Yes, we're back to Autumn Slaughter again!
Time to clear out another pair of beds: these ones are still quite newly planted, so they don't have much in the way of weeds, but they do need a bit of attention at this end of the year.
In this garden, I've been making leaf mold for three years, so we now have vast amounts of the stuff to use up.
Aha! I said to my current Trainee. Let's use some of our own leaf mold, to mulch those little beds!
Why do we mulch? Or, what exactly is mulching?
Mulch is a word that is both a verb and a noun: let's mulch those beds: and let's apply some mulch to those beds. Yes, you could say let's mulch those beds with some mulch! Mulch ado about nothing. Mulcher and Scully.
Moving on..... "mulch" means a loose covering on the top of the soil. It can be organic - compost, leaf mold, bark chips - or it can be inorganic - shingle, decorative slate chips. The purpose is to protect the soil, by preserving moisture, by smothering and/or repelling weeds: sometimes it's just to make the garden look nicer.
We decided to mulch these beds mostly for decorative purposes, hence my suggestion of using the leaf mold, as it doesn't contain much in the way of nutrients, but that's ok because the soil in these beds was completely replaced when we did the original planting, two Trainees ago (*waves to Second Trainee*), which means that it isn't stale, tired old soil, in need of additional organic matter. No, it's still quite fresh and lush, but we noticed that the soil levels had sunk slightly, leaving a couple of the shrubs sitting very slightly proud of the soil level - that means, sitting a wee bit too high. If they had only just been planted, I would have insisted on lifting them and replanting at the correct depth: but as they've been down for two years now, that's not an option.
Well, it is: we could dig them up and replant them, but it would be a lot of upheaval and damage to the shrubs, which are just settling in nicely: so it's easier to raise the soil level by adding more material.
So, are there are Tricks of the Trade to mulching?
The first job is obviously to weed the beds: remove everything that shouldn't be there, and take the opportunity to cut down any lingering herbaceous material that has now gone brown.
There is absolutely no point in tipping a whole load of mulch on top of a weeds. They will take it as encouragement, and will grow all the more strongly.
Then, having cleared out all unwanted growth, we simply spread a good thick layer of leaf mold onto the bed, all around the plants.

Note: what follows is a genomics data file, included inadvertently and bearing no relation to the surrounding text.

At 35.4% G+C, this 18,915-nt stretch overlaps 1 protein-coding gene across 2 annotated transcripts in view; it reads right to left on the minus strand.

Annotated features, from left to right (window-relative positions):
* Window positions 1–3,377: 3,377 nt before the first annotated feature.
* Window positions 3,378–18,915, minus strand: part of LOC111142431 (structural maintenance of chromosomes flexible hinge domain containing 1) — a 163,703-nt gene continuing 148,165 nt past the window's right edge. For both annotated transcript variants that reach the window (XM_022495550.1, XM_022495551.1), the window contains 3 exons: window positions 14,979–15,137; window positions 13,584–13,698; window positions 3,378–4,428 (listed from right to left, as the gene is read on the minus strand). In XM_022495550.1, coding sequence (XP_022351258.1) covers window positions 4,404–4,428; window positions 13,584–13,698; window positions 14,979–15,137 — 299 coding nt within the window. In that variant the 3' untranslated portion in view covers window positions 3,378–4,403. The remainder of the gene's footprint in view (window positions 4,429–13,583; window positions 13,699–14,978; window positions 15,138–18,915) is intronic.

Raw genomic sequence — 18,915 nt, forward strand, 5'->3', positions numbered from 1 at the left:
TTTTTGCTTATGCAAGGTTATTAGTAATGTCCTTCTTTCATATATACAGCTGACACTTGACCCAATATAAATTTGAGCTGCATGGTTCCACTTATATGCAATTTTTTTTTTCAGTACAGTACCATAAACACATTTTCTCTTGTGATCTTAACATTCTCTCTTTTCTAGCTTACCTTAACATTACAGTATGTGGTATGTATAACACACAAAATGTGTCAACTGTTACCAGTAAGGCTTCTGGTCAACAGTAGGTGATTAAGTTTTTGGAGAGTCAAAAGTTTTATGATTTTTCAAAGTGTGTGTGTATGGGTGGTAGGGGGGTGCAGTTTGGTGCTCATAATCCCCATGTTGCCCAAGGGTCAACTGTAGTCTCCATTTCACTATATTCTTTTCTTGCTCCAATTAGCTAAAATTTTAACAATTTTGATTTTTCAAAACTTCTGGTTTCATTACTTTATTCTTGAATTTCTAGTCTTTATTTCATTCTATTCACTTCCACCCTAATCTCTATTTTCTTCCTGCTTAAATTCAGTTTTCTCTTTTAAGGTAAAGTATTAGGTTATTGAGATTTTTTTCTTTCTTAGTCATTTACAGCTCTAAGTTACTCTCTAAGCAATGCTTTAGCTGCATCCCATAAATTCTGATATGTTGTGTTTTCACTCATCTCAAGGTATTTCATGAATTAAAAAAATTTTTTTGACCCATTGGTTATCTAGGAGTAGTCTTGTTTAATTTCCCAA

My technique is to "bowl" a double handful of the mulch, across the plants, rather than dropping it straight down on them from above. If you just drop the mulch, it tends to flatten the plants. This is not good. If you "bowl" it sideways, then it goes around the foliage without crushing it.
This does mean that you need to work your way along the bed, in order to get the mulch all the way around the plants: you can't just stand in one place and shovel it out of the barrow. But it means that you get good coverage, nice and even, and the mulch goes a lot further, too.
That last point doesn't matter if you have huge builder bags of the mulch available (as we do, with our leaf mold), but if you are using expensive bought-in chipped bark, then it's good to make the best use of it, by spreading it evenly.
Simple, quick, easy, and it really perks up the appearance of a winter bed.
There, that's the left-hand bed done: now we just repeat the process for the other one.
Once we'd finished this one - right - we looked again at the support canes: this is one of the gardeners' ongoing internal debates - do we remove plant supports over winter, or leave them in place?
As always, with gardening, there is no right or wrong answer, you have to use your intelligence and pick the most appropriate course of action, depending on the circumstances.
In this case, we initially thought we'd leave the canes in place to protect the Lilies from being trampled on by the dogs (little tinkers!), but on reflection, we decided that the plants were safe and sound below the ground, so there wasn't any need to leave the canes in place. We would replace them in spring, as soon as the Lilies start to sprout, and in the meantime, the garden would look better without them.
Actually, there's another good reason for removing them: my notes tell me that the Lilies grew too tall for the canes, this year, so next year we will need to use longer canes. Definitely no point leaving the too-short ones in place, then!
So there you go, a quick easy job which refreshes the appearance of the beds, and protects the soil over the winter. Over time, our leaf mold mulch will be absorbed by the soil, and will work its magic to further improve the soil quality and texture: at which point we will, no doubt, add another three barrow-fulls!
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